We consider a three dimensional vector field B(x) = (B_x(x),B_y(x),B_z(x)) which satisfies the following partial differential equation:
with alpha a scalar (often called the Beltrami field or the force free field). The picture you want to keep in mind is that the curl of B represents its rotation as shown above, so this field rotates around itself as shown in Figure 1. There exist a whole family of solutions of this equation which can be written as a Fourier-Bessel series. Remarkably this equation is used to describe fluid vorticies, including tornado's, Reverse pinch magnetic fields used to contain thermonuclear plasmas, and intergalactic jets.
It also has another life as a so called Reeb field, the basic structure of a contact geometry. A branch of differential geometry which concerns nowhere-integrable surfaces (sets of planes which fold in on themselves), see Figures 2 and 3 This link has been used to proved the existence of knotted vortex structures in fluids and magnetic field models.
This link is actually quite important. For example reverse pinch fields become unstable due to the formation of locally twisted structures (in small regions of the whole field), so called tearing modes. But other more complex force free fields, with interesting internal knotting have been found to be stable, one is shown above. One can characterise this internal entanglement by the helicity of the field, a measure of its in entanglement (linking), which can also be written as a Fourier-Bessel series.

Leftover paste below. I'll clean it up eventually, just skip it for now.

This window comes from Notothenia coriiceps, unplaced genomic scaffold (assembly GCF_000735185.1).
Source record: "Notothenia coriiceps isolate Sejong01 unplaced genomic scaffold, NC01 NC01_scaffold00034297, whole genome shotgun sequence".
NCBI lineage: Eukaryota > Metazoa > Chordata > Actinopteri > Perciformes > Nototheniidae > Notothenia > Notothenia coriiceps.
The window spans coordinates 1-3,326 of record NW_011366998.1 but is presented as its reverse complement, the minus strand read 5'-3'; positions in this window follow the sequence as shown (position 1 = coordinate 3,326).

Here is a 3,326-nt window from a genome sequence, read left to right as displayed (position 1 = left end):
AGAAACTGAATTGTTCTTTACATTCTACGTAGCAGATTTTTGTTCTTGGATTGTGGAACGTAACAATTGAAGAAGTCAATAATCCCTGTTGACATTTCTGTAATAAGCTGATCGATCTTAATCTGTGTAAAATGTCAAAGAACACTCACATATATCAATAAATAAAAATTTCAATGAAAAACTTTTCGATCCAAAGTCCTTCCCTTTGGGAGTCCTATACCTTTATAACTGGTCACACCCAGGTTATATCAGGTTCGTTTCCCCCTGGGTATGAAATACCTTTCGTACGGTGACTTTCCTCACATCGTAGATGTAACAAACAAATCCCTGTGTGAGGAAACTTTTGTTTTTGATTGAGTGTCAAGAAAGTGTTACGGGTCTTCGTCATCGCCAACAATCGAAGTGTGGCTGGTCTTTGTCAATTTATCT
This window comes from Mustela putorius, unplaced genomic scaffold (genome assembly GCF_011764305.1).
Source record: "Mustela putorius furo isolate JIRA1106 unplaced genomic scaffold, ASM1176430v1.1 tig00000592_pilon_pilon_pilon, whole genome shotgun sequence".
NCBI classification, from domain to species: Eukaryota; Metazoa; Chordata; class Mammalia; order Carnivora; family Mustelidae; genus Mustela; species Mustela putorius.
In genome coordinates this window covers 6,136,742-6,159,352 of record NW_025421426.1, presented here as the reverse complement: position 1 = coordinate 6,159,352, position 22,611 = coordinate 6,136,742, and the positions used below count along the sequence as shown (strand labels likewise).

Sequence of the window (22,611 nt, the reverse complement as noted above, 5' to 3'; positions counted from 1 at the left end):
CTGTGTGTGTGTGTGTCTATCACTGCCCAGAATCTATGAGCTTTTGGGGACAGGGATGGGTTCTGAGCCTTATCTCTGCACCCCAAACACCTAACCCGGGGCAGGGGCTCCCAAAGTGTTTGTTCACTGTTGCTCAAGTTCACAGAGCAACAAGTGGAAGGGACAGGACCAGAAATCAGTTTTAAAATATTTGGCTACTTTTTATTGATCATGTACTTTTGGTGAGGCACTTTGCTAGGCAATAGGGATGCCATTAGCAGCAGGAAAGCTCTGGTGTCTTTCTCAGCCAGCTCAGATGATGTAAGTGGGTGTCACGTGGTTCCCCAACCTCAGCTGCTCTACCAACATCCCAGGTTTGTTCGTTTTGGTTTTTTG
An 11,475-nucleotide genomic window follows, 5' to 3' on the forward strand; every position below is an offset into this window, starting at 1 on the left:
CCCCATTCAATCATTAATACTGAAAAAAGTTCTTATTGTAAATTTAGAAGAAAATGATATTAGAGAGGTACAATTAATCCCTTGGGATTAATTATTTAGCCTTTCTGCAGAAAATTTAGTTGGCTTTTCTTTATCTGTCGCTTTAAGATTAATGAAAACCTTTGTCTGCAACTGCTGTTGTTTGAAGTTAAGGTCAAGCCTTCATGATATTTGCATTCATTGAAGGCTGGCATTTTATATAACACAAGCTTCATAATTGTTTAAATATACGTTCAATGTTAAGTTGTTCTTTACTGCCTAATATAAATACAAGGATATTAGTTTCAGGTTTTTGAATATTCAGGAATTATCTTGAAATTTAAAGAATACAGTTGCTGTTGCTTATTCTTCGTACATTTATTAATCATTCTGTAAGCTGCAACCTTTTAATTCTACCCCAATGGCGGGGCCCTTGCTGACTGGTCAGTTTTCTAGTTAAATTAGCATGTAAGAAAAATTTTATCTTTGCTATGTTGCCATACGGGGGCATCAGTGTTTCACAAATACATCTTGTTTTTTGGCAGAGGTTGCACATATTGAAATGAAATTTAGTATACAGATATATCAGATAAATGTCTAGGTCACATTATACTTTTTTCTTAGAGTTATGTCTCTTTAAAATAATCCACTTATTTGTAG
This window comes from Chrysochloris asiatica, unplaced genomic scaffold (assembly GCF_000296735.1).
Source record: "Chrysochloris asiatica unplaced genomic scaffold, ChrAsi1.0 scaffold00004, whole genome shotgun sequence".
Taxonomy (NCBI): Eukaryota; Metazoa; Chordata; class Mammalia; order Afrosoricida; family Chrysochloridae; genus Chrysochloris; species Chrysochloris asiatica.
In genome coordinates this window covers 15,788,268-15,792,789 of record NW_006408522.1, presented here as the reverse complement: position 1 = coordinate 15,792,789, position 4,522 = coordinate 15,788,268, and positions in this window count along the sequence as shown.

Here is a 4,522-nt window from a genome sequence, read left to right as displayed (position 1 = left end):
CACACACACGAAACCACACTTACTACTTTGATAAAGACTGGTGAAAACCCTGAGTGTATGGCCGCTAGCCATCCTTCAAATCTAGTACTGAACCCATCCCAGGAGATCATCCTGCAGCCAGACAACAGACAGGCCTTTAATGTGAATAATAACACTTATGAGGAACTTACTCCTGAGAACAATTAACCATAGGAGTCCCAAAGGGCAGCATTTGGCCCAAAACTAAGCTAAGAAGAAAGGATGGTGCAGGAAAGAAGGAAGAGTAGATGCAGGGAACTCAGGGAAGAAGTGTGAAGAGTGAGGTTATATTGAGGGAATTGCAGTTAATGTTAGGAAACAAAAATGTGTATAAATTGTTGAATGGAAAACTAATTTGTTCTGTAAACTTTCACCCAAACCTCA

The aim of the project will be to explore how this quantity, the helicity affects the structure and stability of Beltrami fields. It is well known to bound the energy of the system from below so we expect it to control the field's stability and hence use. This will involve exploring the space of Beltrami fields, including knotted configurations described in this paper. One could then perform analytic calculations (stability/energy analyses). Perform numerical calculations of the field's evolution. Or for the more topologically inclined look into aspects of contact topology.
From a numerics perspective the Python you have learned will be more than sufficient.
As for courses taking any following modules could be helpful: Fluid dynamics III,Mathematical Biology III, Dynamical Systems III or Partial Differential Equations III.But not fundamental
email: Chris Prior